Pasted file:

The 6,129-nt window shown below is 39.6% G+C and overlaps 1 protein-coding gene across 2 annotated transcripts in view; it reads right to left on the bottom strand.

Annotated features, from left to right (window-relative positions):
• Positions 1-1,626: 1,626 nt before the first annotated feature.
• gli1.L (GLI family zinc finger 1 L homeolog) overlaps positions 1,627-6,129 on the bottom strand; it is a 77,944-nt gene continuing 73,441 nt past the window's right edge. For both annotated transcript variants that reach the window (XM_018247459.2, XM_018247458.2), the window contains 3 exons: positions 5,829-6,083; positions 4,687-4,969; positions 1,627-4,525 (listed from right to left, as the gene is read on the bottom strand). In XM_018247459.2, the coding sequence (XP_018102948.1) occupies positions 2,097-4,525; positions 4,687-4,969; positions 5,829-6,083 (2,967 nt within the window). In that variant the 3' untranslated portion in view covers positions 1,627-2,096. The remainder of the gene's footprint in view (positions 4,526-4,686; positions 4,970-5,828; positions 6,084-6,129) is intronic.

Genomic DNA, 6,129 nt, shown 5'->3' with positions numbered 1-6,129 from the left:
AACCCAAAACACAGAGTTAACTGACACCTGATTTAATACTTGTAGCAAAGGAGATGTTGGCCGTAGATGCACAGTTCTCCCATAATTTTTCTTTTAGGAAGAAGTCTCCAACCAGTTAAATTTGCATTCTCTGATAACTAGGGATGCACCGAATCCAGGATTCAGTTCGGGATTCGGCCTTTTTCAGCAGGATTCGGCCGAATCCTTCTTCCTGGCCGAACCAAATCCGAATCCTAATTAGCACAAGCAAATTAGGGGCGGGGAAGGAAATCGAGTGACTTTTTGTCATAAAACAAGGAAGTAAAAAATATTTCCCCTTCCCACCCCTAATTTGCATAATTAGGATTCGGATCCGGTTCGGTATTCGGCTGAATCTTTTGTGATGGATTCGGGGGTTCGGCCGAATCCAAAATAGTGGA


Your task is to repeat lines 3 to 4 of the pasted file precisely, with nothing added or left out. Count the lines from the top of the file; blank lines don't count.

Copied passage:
• Positions 1-1,626: 1,626 nt before the first annotated feature.
• gli1.L (GLI family zinc finger 1 L homeolog) overlaps positions 1,627-6,129 on the bottom strand; it is a 77,944-nt gene continuing 73,441 nt past the window's right edge. For both annotated transcript variants that reach the window (XM_018247459.2, XM_018247458.2), the window contains 3 exons: positions 5,829-6,083; positions 4,687-4,969; positions 1,627-4,525 (listed from right to left, as the gene is read on the bottom strand). In XM_018247459.2, the coding sequence (XP_018102948.1) occupies positions 2,097-4,525; positions 4,687-4,969; positions 5,829-6,083 (2,967 nt within the window). In that variant the 3' untranslated portion in view covers positions 1,627-2,096. The remainder of the gene's footprint in view (positions 4,526-4,686; positions 4,970-5,828; positions 6,084-6,129) is intronic.